Race of the Week 2017

QE II Challenge Cup Next for Samitar

Samitar beats Somali Lemonade in 2012 Garden City.
Trainer Chad Brown reported Sunday morning that Samitar came out of her narrow victory in Saturday’s Grade 1, $300,000 Garden City at Belmont Park in good shape, and next will point for the Grade 1, $400,000 Queen Elizabeth II Challenge Cup on Saturday, October 13 at Keeneland.


With her gutsy head victory over Somali Lemonade in the Garden City, the 3-year-old filly did something even her champion sire, Rock of Gibraltar, couldn’t accomplish – win a North American Grade 1 to go along with a victory in a European classic. Rock of Gibraltar won both the English and Irish 2000 Guineas, but came up just short in his lone North American start, the 2002 Breeders’ Cup Mile.


Owned by Martin S. Schwartz, Samitar captured the Group 1 Etihad Airways Irish 1000 Guineas at the Curragh in late May.


What struck Brown the most about Samitar’s Garden City victory was her tenacity.


“I think she is a tough horse,” Brown said. “She’s not real big, but she has a lot of courage. She’s a real battler. It didn’t surprise me to see her really battle towards the wire and hold that other horse off. The way she trained, she seems to be that way.


“Even in her first start in the country, in the Lake George, she was only in my barn for a few days, and I watched the race, I didn’t have anything to do with preparing her for it, but I thought she was hopelessly beaten at the quarter pole. I didn’t think she would get anything, and for her to hit the board, she really battled. It wasn’t a win but it showed me a little something there, and then when I took over her training, I kept that in mind, that she’s a real fighter. She’s a pretty brave horse.”


Brown was pleased with how runner-up Dealbata and fifth-place finisher Kya One ran in Saturday’s Grade 3, $150,000 Noble Damsel, contested at a mile on the firm Belmont turf, but feels that the race didn’t fit either of their optimal preferences.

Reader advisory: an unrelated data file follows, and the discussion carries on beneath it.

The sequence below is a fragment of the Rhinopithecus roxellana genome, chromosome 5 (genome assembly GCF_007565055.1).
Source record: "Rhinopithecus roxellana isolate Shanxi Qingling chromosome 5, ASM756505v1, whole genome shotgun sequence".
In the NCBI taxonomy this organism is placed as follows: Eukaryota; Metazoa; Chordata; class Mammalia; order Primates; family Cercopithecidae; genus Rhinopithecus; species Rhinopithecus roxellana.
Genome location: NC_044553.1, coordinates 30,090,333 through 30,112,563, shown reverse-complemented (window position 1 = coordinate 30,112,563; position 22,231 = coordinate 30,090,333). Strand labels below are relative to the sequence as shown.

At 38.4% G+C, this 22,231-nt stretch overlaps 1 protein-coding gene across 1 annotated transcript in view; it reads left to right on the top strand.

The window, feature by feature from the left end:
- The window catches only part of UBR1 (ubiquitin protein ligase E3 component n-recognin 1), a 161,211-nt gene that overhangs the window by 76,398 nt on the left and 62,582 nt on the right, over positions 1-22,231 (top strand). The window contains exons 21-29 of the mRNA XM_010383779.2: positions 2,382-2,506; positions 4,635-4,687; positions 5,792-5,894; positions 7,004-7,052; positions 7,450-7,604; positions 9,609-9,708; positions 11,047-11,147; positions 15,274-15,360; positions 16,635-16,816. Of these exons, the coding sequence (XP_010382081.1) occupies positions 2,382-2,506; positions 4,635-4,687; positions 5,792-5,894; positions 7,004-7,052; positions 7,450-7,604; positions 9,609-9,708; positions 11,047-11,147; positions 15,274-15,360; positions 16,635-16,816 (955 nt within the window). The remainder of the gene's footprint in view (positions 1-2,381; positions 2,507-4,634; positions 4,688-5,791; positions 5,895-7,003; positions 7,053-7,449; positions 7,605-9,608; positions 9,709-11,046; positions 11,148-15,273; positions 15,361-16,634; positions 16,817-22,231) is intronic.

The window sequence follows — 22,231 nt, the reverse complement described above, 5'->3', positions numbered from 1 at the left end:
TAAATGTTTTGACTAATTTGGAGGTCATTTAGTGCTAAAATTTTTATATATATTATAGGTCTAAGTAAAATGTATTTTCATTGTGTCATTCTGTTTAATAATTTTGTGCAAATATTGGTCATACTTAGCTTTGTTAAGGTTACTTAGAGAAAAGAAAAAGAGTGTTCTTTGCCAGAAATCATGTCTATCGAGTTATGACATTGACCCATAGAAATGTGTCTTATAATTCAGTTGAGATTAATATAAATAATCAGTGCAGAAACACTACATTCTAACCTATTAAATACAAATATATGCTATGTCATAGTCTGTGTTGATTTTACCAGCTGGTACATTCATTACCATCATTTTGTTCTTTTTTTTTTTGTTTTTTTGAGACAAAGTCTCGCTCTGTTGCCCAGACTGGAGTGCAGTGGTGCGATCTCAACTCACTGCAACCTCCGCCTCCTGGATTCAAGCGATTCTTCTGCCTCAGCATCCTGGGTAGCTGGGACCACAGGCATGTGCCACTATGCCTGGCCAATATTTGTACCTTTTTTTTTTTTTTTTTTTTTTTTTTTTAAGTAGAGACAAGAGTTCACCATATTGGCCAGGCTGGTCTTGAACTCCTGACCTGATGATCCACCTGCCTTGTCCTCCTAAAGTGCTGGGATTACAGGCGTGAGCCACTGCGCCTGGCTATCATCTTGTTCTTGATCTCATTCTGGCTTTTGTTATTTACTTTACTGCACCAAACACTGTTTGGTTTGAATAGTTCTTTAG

Two of Dealbata’s four career victories have come at 1 ¼ miles, while Kya One’s lone stakes victory came going 1 1/8 miles.


“I think both the races that I’ve run Dealbata in at a mile have been too short for her,” Brown said. “Those races were available when she was ready to run, so we went for them, and she ran very well in both of them to her credit. But we probably would have been better suited waiting for races that fit her, even though they didn’t fit into our schedule.


“From here on out, I’m going to run her further distances and hopefully get some cut in the ground. I’ve seemed to always find firm turf for her too, and I can just tell from the way she moves, she is looking for some cut in the ground. She has done really well over here in her three starts, and I don’t think she’s had anything go her way, really, in terms of where I’ve placed her – surface or distance. I think if she stays together in good order, I think she’s pretty good and is going to win a big race.”


Brown also feels that Kya One, who was making her first start for the barn, needs more ground.


“I thought Kya One ran well,” he said. “We were in a little bit of a spot with her. We didn’t have anything that really fit on the schedule for her and we wanted to get a race into her and get her some experience over here. The feedback from Johnny [Velazquez] was that she was always kind of on the chase and never really took him anywhere. I think that was a function of being too short, almost a one-turn type of race with a fast pace and the field was spread out and there was not much cover. It kind of took her out of her sorts, but she got some experience over here.


“The way that she trains, there is no doubt that she is a graded stakes caliber horse over here. She’s really looking for longer distances, so she would be a horse that I might point for the Long Island [Grade 3, $150,000, 1 ½ miles turf, Aqueduct Racetrack, Saturday, November 10].”




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